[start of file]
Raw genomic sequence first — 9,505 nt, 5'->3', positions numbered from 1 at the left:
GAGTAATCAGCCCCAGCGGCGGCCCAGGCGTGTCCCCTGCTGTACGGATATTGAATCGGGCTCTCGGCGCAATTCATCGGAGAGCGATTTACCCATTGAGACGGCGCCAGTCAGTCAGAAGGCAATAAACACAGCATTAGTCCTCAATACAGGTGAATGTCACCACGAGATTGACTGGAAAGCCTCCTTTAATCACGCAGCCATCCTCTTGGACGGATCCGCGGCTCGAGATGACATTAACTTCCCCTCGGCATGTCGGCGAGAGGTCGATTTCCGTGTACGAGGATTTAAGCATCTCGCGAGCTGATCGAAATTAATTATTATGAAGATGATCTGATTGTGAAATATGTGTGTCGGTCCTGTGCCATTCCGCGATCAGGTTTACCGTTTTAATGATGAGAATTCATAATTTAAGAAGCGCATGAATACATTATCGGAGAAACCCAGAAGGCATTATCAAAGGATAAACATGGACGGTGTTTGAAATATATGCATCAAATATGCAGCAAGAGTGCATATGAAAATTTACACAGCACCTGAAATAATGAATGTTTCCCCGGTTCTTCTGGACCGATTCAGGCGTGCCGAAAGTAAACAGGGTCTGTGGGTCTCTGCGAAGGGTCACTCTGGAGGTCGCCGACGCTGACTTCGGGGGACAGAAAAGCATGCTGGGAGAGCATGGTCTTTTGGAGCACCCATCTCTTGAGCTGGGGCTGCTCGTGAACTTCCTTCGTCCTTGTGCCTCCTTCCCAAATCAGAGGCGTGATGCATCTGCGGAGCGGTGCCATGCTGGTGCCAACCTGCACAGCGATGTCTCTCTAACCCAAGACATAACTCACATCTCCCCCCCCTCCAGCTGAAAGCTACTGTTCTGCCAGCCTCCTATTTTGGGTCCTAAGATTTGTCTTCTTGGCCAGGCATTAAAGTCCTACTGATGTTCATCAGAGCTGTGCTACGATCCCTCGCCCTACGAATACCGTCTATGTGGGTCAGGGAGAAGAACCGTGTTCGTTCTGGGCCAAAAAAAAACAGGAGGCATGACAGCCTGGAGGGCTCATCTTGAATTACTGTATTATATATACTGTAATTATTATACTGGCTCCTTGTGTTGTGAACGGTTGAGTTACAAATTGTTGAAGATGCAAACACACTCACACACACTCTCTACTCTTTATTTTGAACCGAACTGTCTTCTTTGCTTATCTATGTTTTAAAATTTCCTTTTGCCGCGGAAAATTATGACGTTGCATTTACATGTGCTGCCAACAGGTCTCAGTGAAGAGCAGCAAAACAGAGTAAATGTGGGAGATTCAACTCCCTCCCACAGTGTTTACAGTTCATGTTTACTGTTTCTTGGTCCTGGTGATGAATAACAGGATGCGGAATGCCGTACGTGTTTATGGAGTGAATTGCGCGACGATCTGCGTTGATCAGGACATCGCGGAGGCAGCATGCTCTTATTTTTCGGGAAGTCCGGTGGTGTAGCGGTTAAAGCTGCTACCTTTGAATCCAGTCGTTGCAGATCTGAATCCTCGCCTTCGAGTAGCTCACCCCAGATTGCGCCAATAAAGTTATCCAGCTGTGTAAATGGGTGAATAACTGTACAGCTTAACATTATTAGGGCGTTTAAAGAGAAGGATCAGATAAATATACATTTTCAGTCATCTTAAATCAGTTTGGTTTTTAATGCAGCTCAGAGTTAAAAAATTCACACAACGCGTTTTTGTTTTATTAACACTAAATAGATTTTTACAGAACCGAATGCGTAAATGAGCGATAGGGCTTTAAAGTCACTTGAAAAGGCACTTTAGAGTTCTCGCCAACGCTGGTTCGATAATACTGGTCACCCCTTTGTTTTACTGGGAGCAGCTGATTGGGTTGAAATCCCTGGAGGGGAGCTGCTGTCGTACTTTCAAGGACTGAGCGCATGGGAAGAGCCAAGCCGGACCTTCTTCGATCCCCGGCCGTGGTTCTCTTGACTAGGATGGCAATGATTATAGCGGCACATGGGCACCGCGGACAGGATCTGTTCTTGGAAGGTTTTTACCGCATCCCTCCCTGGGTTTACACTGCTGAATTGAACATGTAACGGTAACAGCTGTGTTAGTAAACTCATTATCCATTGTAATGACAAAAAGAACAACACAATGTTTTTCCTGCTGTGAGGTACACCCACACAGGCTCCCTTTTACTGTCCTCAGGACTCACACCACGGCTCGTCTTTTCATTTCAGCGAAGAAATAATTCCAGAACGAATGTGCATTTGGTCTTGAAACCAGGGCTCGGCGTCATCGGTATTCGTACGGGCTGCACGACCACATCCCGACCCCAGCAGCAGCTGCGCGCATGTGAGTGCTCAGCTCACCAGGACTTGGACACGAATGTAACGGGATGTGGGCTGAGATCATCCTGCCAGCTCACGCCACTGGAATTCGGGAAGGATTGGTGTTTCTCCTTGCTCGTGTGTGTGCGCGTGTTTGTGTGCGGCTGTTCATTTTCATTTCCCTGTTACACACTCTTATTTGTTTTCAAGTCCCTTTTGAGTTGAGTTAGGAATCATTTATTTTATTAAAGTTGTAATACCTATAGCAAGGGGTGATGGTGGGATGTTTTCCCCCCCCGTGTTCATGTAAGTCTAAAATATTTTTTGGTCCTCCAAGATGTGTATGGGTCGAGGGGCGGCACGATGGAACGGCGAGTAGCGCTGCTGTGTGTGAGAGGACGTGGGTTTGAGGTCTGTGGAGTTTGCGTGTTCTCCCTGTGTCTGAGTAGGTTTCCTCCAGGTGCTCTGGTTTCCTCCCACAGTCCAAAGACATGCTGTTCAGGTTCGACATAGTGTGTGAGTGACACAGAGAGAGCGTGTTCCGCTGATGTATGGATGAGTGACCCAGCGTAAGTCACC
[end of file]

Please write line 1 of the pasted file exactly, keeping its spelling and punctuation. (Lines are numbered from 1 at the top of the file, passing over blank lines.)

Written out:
Raw genomic sequence first — 9,505 nt, 5'->3', positions numbered from 1 at the left: